The adoption of this Additional Protocol, against the explicit wishes of the persons it is supposed to protect, would lead to an unprecedented legal collision between a Council of Europe and a UN instrument, undermining the work of other bodies working on disability. I believe that the Council of Europe cannot afford to have contradictory messages emerge from its respective organs and alienate European citizens with disabilities. I also think that it would constitute an odd message from the Council of Europe in 2021, in an environment where the grave dangers for persons in institutions have just so painfully become clear.
Given the situation we face today, we are likely going into a prolonged period in which the exercise of social rights, including notably the right to protection against poverty, will remain challenged across Europe. At the same time, this is also a period in which enormous attention is paid at highest political level to the state of our health and social care systems and to inequalities as a collective risk factor for our societies. As a result, political leaders may be especially receptive to our proposals and recommendations now. It was encouraging to me, for instance, to have had a very substantive exchange on the Issue Paper with the Committee of Ministers in March, revealing a thorough interest in the underlying issues of concern and considerable commitment to work towards the implementation of the wide-ranging recommendations. I therefore highly appreciate this timely opportunity to exchange ideas with you on how we can advance our common goal of enhancing the protection of social rights in Europe.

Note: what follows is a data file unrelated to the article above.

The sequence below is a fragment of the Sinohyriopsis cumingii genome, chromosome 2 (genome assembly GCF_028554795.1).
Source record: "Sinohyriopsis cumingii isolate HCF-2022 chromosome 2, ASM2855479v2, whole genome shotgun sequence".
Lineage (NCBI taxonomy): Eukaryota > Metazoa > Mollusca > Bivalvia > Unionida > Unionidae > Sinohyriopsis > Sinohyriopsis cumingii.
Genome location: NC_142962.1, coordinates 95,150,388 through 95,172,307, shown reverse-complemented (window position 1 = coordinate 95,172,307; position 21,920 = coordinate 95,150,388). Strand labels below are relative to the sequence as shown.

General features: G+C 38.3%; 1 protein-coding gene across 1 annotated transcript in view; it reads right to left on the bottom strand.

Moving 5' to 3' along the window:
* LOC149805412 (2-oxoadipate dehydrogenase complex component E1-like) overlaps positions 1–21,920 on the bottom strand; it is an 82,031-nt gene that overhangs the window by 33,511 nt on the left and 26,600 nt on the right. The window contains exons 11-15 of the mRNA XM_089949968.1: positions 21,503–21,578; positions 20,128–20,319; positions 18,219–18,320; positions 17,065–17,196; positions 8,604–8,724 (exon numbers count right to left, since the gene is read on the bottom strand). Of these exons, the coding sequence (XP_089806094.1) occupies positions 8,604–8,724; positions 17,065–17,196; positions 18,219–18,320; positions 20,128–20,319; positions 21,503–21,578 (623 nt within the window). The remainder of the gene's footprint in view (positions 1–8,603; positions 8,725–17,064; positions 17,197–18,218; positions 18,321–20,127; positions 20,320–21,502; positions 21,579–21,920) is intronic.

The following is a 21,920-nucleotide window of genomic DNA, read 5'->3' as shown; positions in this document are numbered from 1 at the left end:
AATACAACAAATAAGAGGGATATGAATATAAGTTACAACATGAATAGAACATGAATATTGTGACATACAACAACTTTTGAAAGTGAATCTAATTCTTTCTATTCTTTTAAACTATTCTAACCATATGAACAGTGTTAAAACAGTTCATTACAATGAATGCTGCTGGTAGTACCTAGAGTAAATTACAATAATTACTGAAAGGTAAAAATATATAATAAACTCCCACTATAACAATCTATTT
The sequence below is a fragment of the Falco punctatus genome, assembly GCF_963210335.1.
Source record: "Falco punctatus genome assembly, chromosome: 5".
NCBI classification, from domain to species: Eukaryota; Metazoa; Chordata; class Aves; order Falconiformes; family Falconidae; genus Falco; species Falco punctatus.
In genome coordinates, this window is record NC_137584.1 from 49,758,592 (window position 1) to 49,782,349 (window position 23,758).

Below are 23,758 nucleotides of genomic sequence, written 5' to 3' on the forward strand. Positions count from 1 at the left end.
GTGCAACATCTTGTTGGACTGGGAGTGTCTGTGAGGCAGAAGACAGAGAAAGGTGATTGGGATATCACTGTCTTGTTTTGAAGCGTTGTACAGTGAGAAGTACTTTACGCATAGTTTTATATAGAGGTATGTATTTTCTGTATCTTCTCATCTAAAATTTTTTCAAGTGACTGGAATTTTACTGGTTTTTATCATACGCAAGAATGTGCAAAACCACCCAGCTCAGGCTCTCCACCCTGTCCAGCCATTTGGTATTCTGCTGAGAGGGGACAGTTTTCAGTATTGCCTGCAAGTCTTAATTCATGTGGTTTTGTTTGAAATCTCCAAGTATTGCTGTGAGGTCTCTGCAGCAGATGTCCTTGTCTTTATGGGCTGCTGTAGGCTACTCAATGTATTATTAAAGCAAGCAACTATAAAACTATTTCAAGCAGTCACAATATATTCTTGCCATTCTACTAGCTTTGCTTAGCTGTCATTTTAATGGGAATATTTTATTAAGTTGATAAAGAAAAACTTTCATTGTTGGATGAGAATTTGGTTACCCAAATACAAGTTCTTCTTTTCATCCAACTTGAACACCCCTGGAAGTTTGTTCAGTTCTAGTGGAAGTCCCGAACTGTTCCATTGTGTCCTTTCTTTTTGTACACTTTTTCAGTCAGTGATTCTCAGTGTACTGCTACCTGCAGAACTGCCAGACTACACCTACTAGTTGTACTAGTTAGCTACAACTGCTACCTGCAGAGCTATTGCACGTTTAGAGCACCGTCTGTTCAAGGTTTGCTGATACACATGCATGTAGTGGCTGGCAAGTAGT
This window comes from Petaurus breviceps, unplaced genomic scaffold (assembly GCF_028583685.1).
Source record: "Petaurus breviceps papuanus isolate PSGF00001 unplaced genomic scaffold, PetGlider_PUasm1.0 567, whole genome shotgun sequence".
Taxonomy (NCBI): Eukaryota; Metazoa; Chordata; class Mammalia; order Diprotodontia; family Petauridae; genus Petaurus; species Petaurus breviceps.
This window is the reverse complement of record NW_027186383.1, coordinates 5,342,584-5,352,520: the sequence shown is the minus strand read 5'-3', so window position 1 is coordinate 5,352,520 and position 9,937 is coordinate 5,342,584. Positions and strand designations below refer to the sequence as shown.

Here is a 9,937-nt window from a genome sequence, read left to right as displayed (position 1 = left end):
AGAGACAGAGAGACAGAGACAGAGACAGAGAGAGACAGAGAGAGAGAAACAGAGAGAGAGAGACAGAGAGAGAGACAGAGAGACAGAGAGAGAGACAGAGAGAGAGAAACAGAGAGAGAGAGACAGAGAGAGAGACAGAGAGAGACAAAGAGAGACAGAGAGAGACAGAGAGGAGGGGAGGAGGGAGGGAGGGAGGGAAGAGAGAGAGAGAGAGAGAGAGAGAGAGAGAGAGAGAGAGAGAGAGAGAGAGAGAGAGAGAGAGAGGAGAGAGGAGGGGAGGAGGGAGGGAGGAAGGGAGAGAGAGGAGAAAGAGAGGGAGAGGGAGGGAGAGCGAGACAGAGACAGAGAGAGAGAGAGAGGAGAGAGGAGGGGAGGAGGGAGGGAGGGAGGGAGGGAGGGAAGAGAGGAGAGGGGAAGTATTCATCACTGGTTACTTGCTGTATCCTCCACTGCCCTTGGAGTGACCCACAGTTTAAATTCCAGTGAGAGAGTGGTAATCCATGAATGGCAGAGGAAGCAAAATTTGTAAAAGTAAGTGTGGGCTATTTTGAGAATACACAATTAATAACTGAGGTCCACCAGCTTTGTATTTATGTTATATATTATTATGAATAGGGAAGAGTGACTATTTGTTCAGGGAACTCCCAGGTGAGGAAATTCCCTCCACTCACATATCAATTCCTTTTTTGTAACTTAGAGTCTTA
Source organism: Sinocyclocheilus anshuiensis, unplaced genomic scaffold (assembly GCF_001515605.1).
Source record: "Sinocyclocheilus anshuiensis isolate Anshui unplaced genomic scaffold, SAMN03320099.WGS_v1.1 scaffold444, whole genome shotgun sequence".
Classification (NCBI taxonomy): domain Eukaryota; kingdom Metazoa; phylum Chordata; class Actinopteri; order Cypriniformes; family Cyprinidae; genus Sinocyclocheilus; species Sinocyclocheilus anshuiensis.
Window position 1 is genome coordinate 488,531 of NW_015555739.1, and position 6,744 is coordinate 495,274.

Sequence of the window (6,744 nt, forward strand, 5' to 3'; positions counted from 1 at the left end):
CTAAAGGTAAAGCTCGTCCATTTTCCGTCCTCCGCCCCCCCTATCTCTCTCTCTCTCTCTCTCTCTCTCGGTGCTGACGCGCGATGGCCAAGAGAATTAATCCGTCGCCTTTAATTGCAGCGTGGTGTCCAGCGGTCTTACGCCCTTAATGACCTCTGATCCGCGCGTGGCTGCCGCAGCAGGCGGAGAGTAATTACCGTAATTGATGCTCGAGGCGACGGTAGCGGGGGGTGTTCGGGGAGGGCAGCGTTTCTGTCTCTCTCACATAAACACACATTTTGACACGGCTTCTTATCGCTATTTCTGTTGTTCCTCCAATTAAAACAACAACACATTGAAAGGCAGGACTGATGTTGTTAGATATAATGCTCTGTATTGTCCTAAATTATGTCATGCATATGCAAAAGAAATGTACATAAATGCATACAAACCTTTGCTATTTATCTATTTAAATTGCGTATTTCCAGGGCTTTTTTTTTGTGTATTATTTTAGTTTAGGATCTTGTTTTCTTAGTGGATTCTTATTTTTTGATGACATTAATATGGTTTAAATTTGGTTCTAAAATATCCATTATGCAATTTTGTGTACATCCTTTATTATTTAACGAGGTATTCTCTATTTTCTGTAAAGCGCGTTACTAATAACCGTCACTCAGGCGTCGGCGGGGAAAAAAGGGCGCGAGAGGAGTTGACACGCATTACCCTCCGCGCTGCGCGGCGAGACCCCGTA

Thank you for your attention, and I am looking forward now to our discussion.